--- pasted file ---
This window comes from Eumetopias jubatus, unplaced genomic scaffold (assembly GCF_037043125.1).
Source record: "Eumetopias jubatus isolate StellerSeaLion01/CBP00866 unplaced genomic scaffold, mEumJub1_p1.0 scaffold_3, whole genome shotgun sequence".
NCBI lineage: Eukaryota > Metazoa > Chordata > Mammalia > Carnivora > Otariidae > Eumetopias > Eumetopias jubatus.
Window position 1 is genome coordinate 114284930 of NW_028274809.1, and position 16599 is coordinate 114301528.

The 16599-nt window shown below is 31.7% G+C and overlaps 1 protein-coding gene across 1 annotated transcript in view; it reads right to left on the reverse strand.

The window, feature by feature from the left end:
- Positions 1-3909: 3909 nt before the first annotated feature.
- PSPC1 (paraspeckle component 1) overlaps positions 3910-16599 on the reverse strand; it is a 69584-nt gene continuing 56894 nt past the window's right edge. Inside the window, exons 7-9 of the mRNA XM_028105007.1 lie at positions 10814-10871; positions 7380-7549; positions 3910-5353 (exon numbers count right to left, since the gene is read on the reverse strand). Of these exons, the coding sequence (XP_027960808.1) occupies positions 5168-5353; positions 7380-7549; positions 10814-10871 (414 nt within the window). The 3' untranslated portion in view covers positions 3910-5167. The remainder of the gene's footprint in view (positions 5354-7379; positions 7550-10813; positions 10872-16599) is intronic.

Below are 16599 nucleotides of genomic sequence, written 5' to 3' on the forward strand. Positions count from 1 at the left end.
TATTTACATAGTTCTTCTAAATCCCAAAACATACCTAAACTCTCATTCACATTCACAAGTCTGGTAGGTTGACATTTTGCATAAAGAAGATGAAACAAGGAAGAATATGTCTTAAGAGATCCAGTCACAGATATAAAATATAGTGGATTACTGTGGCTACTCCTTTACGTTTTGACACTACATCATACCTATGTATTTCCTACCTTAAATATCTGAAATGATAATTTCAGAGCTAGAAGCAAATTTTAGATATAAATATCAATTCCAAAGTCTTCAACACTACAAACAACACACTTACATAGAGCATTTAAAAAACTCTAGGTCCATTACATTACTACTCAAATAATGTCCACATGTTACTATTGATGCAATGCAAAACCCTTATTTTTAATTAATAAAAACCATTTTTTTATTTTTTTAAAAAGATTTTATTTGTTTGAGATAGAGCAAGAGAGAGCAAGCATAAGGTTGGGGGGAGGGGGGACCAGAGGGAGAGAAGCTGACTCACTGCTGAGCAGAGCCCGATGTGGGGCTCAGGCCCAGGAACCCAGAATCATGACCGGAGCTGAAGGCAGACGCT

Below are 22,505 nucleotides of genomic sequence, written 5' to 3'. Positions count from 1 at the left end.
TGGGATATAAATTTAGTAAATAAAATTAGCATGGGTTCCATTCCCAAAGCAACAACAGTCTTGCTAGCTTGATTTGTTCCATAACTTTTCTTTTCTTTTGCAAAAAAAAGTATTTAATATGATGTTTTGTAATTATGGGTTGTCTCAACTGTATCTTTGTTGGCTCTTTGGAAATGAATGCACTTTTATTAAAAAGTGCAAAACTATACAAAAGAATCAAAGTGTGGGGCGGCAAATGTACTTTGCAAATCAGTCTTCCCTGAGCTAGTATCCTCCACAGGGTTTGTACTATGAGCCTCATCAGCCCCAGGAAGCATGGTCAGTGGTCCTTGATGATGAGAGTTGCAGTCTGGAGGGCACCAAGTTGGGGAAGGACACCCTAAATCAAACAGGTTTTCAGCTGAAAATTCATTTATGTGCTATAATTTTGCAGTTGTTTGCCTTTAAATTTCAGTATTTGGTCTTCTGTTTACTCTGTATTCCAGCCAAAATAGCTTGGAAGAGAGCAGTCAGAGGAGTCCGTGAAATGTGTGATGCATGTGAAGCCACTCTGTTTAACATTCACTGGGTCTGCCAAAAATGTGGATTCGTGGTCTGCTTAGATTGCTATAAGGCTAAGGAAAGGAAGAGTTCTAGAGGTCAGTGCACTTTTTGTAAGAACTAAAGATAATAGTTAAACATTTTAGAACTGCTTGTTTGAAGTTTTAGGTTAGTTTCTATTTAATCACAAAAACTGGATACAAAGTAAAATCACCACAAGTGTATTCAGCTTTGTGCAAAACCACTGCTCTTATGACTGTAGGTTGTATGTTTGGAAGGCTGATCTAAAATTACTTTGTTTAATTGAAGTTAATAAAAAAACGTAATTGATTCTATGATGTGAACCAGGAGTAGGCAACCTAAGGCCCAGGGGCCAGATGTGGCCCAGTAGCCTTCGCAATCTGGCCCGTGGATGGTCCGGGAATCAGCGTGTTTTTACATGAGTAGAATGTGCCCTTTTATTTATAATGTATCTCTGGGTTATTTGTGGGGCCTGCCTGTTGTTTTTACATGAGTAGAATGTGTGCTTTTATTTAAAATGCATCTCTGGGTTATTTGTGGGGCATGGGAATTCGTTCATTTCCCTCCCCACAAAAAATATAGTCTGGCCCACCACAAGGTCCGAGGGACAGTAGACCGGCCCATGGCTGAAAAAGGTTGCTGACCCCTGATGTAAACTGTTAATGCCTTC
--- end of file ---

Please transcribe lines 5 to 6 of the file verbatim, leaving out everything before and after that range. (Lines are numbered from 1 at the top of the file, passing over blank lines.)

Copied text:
The 16599-nt window shown below is 31.7% G+C and overlaps 1 protein-coding gene across 1 annotated transcript in view; it reads right to left on the reverse strand.

The window, feature by feature from the left end: